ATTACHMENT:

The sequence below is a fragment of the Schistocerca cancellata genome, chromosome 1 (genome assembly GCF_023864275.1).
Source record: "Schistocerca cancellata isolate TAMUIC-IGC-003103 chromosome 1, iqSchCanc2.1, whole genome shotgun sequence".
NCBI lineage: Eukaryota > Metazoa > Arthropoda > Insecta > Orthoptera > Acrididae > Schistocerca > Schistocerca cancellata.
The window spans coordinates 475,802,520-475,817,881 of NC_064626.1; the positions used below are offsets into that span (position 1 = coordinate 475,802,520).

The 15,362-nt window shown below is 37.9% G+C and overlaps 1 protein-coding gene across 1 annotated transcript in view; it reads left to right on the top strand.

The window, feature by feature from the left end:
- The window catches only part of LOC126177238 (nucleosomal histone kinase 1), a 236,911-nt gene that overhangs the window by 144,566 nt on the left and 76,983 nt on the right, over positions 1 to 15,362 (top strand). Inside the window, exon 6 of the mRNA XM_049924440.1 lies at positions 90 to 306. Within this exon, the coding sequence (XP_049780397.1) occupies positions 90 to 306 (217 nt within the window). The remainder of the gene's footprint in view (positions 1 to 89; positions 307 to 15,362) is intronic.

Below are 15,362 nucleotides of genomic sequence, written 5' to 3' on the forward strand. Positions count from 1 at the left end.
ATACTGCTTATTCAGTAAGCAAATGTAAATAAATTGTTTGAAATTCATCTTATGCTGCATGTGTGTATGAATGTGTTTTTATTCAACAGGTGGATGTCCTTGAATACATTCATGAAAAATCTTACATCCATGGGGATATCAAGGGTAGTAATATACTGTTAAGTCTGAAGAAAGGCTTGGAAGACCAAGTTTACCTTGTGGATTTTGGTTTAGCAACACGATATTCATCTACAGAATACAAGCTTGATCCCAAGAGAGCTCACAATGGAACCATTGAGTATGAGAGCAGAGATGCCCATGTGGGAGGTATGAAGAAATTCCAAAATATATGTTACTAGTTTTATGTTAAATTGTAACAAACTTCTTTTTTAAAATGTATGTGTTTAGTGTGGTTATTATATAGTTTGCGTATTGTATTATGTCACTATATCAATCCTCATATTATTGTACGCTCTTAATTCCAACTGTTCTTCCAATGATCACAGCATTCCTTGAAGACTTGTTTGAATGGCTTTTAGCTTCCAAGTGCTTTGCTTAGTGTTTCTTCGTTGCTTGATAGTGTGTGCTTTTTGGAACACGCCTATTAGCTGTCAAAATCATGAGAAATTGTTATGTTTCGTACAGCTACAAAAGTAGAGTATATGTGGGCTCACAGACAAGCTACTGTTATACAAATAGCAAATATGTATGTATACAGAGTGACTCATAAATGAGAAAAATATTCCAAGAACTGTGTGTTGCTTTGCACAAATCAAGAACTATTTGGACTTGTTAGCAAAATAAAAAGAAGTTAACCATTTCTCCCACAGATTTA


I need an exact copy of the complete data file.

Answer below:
The sequence below is a fragment of the Schistocerca cancellata genome, chromosome 1 (genome assembly GCF_023864275.1).
Source record: "Schistocerca cancellata isolate TAMUIC-IGC-003103 chromosome 1, iqSchCanc2.1, whole genome shotgun sequence".
NCBI lineage: Eukaryota > Metazoa > Arthropoda > Insecta > Orthoptera > Acrididae > Schistocerca > Schistocerca cancellata.
The window spans coordinates 475,802,520-475,817,881 of NC_064626.1; the positions used below are offsets into that span (position 1 = coordinate 475,802,520).

The 15,362-nt window shown below is 37.9% G+C and overlaps 1 protein-coding gene across 1 annotated transcript in view; it reads left to right on the top strand.

The window, feature by feature from the left end:
- The window catches only part of LOC126177238 (nucleosomal histone kinase 1), a 236,911-nt gene that overhangs the window by 144,566 nt on the left and 76,983 nt on the right, over positions 1 to 15,362 (top strand). Inside the window, exon 6 of the mRNA XM_049924440.1 lies at positions 90 to 306. Within this exon, the coding sequence (XP_049780397.1) occupies positions 90 to 306 (217 nt within the window). The remainder of the gene's footprint in view (positions 1 to 89; positions 307 to 15,362) is intronic.

Below are 15,362 nucleotides of genomic sequence, written 5' to 3' on the forward strand. Positions count from 1 at the left end.
ATACTGCTTATTCAGTAAGCAAATGTAAATAAATTGTTTGAAATTCATCTTATGCTGCATGTGTGTATGAATGTGTTTTTATTCAACAGGTGGATGTCCTTGAATACATTCATGAAAAATCTTACATCCATGGGGATATCAAGGGTAGTAATATACTGTTAAGTCTGAAGAAAGGCTTGGAAGACCAAGTTTACCTTGTGGATTTTGGTTTAGCAACACGATATTCATCTACAGAATACAAGCTTGATCCCAAGAGAGCTCACAATGGAACCATTGAGTATGAGAGCAGAGATGCCCATGTGGGAGGTATGAAGAAATTCCAAAATATATGTTACTAGTTTTATGTTAAATTGTAACAAACTTCTTTTTTAAAATGTATGTGTTTAGTGTGGTTATTATATAGTTTGCGTATTGTATTATGTCACTATATCAATCCTCATATTATTGTACGCTCTTAATTCCAACTGTTCTTCCAATGATCACAGCATTCCTTGAAGACTTGTTTGAATGGCTTTTAGCTTCCAAGTGCTTTGCTTAGTGTTTCTTCGTTGCTTGATAGTGTGTGCTTTTTGGAACACGCCTATTAGCTGTCAAAATCATGAGAAATTGTTATGTTTCGTACAGCTACAAAAGTAGAGTATATGTGGGCTCACAGACAAGCTACTGTTATACAAATAGCAAATATGTATGTATACAGAGTGACTCATAAATGAGAAAAATATTCCAAGAACTGTGTGTTGCTTTGCACAAATCAAGAACTATTTGGACTTGTTAGCAAAATAAAAAGAAGTTAACCATTTCTCCCACAGATTTA